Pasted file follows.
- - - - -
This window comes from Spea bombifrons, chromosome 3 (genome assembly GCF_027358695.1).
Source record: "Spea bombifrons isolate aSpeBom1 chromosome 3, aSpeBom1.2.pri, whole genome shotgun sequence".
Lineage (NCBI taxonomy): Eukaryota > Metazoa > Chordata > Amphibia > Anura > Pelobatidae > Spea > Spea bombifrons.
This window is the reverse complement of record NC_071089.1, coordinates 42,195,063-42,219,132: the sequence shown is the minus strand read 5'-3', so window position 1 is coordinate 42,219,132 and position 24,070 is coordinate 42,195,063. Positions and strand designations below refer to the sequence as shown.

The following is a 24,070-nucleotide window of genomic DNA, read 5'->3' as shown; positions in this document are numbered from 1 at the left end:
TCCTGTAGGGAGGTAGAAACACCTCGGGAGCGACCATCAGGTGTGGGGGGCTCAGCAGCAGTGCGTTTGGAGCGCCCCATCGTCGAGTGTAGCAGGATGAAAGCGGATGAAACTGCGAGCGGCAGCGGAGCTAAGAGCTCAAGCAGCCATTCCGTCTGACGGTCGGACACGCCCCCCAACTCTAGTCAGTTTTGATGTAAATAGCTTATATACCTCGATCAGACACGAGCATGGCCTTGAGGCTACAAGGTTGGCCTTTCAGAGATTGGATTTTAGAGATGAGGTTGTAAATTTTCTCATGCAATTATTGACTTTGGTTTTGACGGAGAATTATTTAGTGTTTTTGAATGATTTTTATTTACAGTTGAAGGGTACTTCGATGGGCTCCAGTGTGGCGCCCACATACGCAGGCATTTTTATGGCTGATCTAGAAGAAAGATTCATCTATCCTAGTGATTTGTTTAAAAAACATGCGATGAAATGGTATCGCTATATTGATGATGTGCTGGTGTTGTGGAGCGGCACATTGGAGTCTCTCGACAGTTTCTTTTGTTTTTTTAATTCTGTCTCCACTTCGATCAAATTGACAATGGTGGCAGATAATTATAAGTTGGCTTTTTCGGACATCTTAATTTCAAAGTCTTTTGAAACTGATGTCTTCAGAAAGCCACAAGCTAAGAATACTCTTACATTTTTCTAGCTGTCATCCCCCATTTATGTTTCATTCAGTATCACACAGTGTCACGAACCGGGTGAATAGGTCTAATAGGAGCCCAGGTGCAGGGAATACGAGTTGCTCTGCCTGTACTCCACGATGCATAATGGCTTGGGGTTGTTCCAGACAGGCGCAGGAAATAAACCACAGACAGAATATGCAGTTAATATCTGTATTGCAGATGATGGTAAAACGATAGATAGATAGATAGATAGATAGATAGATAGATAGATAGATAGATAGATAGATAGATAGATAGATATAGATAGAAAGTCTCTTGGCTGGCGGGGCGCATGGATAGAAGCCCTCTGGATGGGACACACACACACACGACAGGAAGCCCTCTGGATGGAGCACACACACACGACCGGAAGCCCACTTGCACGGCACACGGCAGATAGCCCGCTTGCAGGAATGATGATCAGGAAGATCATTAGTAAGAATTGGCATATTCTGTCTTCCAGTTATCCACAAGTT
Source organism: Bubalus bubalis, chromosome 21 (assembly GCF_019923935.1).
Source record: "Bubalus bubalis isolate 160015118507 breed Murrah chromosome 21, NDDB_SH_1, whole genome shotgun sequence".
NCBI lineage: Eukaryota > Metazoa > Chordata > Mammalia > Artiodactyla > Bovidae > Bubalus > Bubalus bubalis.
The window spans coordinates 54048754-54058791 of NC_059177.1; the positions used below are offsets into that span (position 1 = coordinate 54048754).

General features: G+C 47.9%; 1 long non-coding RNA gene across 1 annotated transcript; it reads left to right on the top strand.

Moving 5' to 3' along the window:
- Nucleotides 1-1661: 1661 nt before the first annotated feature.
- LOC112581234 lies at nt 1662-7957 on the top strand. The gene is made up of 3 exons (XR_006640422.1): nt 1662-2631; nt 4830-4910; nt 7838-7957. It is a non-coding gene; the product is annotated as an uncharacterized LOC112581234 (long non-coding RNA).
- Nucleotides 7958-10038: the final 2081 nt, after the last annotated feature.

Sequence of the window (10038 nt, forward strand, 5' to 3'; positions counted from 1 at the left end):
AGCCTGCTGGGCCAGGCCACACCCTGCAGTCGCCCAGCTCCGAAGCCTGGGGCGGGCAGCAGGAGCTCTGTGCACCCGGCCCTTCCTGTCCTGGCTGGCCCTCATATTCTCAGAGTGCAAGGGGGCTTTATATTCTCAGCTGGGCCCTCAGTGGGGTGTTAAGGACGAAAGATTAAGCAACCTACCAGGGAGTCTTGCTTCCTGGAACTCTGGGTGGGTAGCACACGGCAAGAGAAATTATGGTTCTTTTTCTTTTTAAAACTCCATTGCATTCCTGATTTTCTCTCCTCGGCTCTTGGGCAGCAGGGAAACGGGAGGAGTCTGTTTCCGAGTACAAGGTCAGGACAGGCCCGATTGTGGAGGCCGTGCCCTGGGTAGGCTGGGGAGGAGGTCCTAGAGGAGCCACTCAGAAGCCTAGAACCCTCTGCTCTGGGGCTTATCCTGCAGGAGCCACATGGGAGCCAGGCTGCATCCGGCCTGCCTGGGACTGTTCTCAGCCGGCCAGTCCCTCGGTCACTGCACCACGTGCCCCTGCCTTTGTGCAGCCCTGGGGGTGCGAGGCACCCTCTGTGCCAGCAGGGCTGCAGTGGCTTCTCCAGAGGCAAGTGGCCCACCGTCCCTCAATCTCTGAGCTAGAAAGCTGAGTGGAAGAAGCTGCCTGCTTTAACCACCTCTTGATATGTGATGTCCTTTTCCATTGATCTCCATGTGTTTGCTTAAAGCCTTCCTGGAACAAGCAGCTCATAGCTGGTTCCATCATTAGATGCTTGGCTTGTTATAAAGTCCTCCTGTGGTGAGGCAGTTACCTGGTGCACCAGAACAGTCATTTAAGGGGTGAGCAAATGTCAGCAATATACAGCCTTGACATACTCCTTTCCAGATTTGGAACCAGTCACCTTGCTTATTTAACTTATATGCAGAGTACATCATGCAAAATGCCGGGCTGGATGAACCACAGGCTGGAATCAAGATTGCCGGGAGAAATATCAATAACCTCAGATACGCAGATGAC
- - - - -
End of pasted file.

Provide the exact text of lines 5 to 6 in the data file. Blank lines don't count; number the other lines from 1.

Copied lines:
The following is a 24,070-nucleotide window of genomic DNA, read 5'->3' as shown; positions in this document are numbered from 1 at the left end:
TCCTGTAGGGAGGTAGAAACACCTCGGGAGCGACCATCAGGTGTGGGGGGCTCAGCAGCAGTGCGTTTGGAGCGCCCCATCGTCGAGTGTAGCAGGATGAAAGCGGATGAAACTGCGAGCGGCAGCGGAGCTAAGAGCTCAAGCAGCCATTCCGTCTGACGGTCGGACACGCCCCCCAACTCTAGTCAGTTTTGATGTAAATAGCTTATATACCTCGATCAGACACGAGCATGGCCTTGAGGCTACAAGGTTGGCCTTTCAGAGATTGGATTTTAGAGATGAGGTTGTAAATTTTCTCATGCAATTATTGACTTTGGTTTTGACGGAGAATTATTTAGTGTTTTTGAATGATTTTTATTTACAGTTGAAGGGTACTTCGATGGGCTCCAGTGTGGCGCCCACATACGCAGGCATTTTTATGGCTGATCTAGAAGAAAGATTCATCTATCCTAGTGATTTGTTTAAAAAACATGCGATGAAATGGTATCGCTATATTGATGATGTGCTGGTGTTGTGGAGCGGCACATTGGAGTCTCTCGACAGTTTCTTTTGTTTTTTTAATTCTGTCTCCACTTCGATCAAATTGACAATGGTGGCAGATAATTATAAGTTGGCTTTTTCGGACATCTTAATTTCAAAGTCTTTTGAAACTGATGTCTTCAGAAAGCCACAAGCTAAGAATACTCTTACATTTTTCTAGCTGTCATCCCCCATTTATGTTTCATTCAGTATCACACAGTGTCACGAACCGGGTGAATAGGTCTAATAGGAGCCCAGGTGCAGGGAATACGAGTTGCTCTGCCTGTACTCCACGATGCATAATGGCTTGGGGTTGTTCCAGACAGGCGCAGGAAATAAACCACAGACAGAATATGCAGTTAATATCTGTATTGCAGATGATGGTAAAACGATAGATAGATAGATAGATAGATAGATAGATAGATAGATAGATAGATAGATAGATAGATAGATAGATATAGATAGAAAGTCTCTTGGCTGGCGGGGCGCATGGATAGAAGCCCTCTGGATGGGACACACACACACACGACAGGAAGCCCTCTGGATGGAGCACACACACACGACCGGAAGCCCACTTGCACGGCACACGGCAGATAGCCCGCTTGCAGGAATGATGATCAGGAAGATCATTAGTAAGAATTGGCATATTCTGTCTTCCAGTTATCCACAAGTT